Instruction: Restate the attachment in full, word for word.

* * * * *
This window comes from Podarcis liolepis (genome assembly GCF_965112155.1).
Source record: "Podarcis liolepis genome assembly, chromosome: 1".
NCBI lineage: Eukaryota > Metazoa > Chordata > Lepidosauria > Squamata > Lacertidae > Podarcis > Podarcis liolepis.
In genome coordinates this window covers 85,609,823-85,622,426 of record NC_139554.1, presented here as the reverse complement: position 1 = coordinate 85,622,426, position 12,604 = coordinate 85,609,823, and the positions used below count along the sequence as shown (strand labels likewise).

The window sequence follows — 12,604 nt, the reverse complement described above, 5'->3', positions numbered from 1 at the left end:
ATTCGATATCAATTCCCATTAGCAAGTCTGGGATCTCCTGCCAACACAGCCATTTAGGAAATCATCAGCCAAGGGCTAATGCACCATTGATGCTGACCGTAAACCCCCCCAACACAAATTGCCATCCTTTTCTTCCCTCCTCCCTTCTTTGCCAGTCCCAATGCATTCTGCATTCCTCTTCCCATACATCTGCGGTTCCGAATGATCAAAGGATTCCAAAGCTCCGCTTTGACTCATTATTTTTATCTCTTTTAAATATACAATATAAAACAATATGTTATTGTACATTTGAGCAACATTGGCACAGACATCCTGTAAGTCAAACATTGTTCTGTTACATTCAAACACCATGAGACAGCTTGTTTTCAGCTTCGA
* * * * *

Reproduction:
This window comes from Podarcis liolepis (genome assembly GCF_965112155.1).
Source record: "Podarcis liolepis genome assembly, chromosome: 1".
NCBI lineage: Eukaryota > Metazoa > Chordata > Lepidosauria > Squamata > Lacertidae > Podarcis > Podarcis liolepis.
In genome coordinates this window covers 85,609,823-85,622,426 of record NC_139554.1, presented here as the reverse complement: position 1 = coordinate 85,622,426, position 12,604 = coordinate 85,609,823, and the positions used below count along the sequence as shown (strand labels likewise).

The window sequence follows — 12,604 nt, the reverse complement described above, 5'->3', positions numbered from 1 at the left end:
ATTCGATATCAATTCCCATTAGCAAGTCTGGGATCTCCTGCCAACACAGCCATTTAGGAAATCATCAGCCAAGGGCTAATGCACCATTGATGCTGACCGTAAACCCCCCCAACACAAATTGCCATCCTTTTCTTCCCTCCTCCCTTCTTTGCCAGTCCCAATGCATTCTGCATTCCTCTTCCCATACATCTGCGGTTCCGAATGATCAAAGGATTCCAAAGCTCCGCTTTGACTCATTATTTTTATCTCTTTTAAATATACAATATAAAACAATATGTTATTGTACATTTGAGCAACATTGGCACAGACATCCTGTAAGTCAAACATTGTTCTGTTACATTCAAACACCATGAGACAGCTTGTTTTCAGCTTCGA